Windows users can use Power Mode-combined keys to change keyboard input languages, bring up the Task Manager, run a program as Administrator, create new folders in combination with other keys, and so on – there’s an exhaustive list here. This mode stays in play until you do the Function key combo to deactivate it, so if you find yourself pressing these two key sets together frequently, it’ll save you some finger work to combine them to the Diamond key. For example, bringing up the Task Manager requires two hands by default (CTRL and Shift on the left hand, ESC with the right hand. You can do this with just the thumb and index finger of your left hand using Power Mode, as it’ll be similar to Alt-Tabbing.
The ES-87 has a detachable 2m cable with USB Male-A on one end, and Mini-USB on the other – these days that’s a pretty-old-school plug, but I guess they used it as the board only needs USB1.1 speed, the plug is less likely to fall out, and the Mini-USB plug’s hat-shape makes it much easier to tell which way is the right-way-up as you plug it in, compared to Micro-USB’s almost-but-not-quite-symmetrical appearance. You could replace it with a longer or shorter cable easily enough. There’s cable-routing channels in the back of the board to allow the cable to exit to either side of the board, as well as from the centre.
A PS/2 adapter is also provided, in case you’ve got a PC that’s from the pre-Y2K era – keep in mind that unlike USB, you can’t expect a PS/2 ‘board to work if you plug it in whilst the PC is running. PS/2 by design accepts an unlimited amount of simultaneous keypresses (often referred to as “N-Key Rollover”), whereas PCs with old USB BIOSes might not – the ES-87 caters to this by allowing you to switch between 6-key and unlimited-key rollover via Dipswitch 7 to ensure compatability with old PCs. You can fiddle further with the interface by changing the polling rate from 125hz to 1000hz with Dipswitch 6, although flame-wars amongst the keyboard warriors mostly suggest this is not likely to make a difference you will see.
Lastly, underneath there’s a pair of rubber-shod foot stands that pop out with a very firm click action – there’s no chance they will be flipping back in by accident. Combined with the rest of the solid rubber pads that support it when the stands are retracted, this ‘board is not moving unless you want it to.
What does it feel like:
If you’d been typing on non-mechanical keyboards, it’s a revelation to type on one of these. The additional clicky noise they make for each keypress makes it clear when you have hit the key, and you can type with a much higher impact without causing your fingers to go numb from bottoming-out on the non-springy rubber domes. This particular ES-87 with it’s Cherry MX Brown switches is not as noisy as my regular Filco Blue-switched board, but still feels much nicer than the rubber-domed boards that we have on our packing-bench PCs. ES-87 is available with other colours of switch, such as clear and red, but shortage of stock of the switches themselves from Cherry limits their production.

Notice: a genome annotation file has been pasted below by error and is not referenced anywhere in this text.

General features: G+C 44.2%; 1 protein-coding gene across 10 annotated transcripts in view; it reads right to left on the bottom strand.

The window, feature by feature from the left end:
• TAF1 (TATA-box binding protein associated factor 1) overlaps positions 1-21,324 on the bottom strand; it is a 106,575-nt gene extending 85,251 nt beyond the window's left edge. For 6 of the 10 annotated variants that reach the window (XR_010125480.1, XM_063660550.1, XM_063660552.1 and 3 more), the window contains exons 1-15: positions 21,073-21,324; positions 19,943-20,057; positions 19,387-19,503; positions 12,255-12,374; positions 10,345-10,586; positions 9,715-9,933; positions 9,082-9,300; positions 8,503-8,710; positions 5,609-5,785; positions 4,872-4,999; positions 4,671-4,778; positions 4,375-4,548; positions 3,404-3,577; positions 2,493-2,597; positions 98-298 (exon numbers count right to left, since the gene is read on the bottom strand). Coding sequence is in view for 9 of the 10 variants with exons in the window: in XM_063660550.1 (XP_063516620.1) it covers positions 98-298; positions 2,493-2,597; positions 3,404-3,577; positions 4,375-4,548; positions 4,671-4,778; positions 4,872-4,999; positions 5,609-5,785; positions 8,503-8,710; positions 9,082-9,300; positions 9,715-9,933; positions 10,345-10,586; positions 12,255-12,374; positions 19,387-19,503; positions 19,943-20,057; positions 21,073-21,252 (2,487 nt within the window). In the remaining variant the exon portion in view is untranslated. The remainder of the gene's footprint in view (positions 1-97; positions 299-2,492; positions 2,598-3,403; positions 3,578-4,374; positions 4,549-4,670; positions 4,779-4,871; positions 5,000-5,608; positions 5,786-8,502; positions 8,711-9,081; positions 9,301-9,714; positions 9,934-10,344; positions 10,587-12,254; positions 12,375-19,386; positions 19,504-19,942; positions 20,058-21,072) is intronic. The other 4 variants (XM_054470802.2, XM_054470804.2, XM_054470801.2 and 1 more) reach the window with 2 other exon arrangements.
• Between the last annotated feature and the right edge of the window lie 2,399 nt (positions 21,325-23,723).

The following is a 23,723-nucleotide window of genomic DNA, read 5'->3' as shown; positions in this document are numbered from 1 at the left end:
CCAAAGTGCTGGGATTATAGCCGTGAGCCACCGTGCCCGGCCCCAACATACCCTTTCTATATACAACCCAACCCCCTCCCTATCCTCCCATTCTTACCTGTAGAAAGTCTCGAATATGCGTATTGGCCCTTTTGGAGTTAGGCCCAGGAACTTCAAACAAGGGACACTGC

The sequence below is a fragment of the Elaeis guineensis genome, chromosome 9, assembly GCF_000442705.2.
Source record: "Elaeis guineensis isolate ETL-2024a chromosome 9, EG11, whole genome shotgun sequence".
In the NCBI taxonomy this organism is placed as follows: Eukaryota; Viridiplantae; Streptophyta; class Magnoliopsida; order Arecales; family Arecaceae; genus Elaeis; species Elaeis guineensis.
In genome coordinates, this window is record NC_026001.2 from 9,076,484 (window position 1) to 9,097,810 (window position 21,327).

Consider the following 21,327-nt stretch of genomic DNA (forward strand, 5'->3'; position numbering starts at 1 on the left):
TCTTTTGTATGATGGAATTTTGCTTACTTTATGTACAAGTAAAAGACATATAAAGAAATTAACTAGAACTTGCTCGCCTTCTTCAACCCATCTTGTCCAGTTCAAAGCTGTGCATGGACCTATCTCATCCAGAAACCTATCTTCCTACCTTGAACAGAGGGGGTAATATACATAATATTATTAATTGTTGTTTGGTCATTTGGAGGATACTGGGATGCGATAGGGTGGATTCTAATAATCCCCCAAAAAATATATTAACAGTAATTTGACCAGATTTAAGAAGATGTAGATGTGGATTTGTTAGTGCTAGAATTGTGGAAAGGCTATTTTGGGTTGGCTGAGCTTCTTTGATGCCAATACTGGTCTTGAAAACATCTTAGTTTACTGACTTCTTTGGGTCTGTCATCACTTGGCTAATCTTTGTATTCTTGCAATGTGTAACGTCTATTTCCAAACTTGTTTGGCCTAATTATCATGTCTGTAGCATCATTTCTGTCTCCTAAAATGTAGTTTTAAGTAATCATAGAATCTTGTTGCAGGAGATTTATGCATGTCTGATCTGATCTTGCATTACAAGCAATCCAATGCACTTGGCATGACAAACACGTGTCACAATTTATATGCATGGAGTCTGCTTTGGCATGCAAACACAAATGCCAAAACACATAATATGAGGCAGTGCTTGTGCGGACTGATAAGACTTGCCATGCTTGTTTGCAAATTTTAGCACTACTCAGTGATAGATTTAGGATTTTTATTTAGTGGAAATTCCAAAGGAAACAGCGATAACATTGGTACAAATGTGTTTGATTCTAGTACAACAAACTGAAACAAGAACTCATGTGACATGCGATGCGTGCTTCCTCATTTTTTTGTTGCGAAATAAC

The ES-87 is narrower than the average ‘board, as people who write code a lot don’t tend to use the number pad as much, and it lets you keep your mouse closer to the main typing action.
The keycaps are ABS plastic, and the letters on them have been laser-etched, so unlike cheap ‘boards, there’s no chance of printed letters being completely worn off, although the keycaps may still wear a little and become shiny over time – my Filco’s keycaps have. You can just feel the letter raised above the plastic. The casing has an understated textured finish that resists fingerprints well – unlike the Das with it’s mirrored shine. It’s also quite rigid and weighty, has no visible gaps in the casing joints, and achieves a premium feel. The four LEDs (ESC, Scroll Lock, Left CTRL, and Caps Lock) are a bright blue colour that you may get to hate if you like to touch-type in the dark.
The current Renaissance for mechanical keyboards has resulted in dozens of brands entering the market with them in the last few years – even memory, case, and mice manufacturers do them now, so what’s good about the ES-87? Simple uncluttered design, no extravagant lighting, basic multimedia control, configurability for people who need to get work done, premium feel, and quality manufacturing are what they are about. If you are a coder who hasn’t yet abandoned rubber-dome keyboards, this one would be a great place to start. If I didn’t already have Filcos and DasKeyboards on my desks here at work, I’d grab one.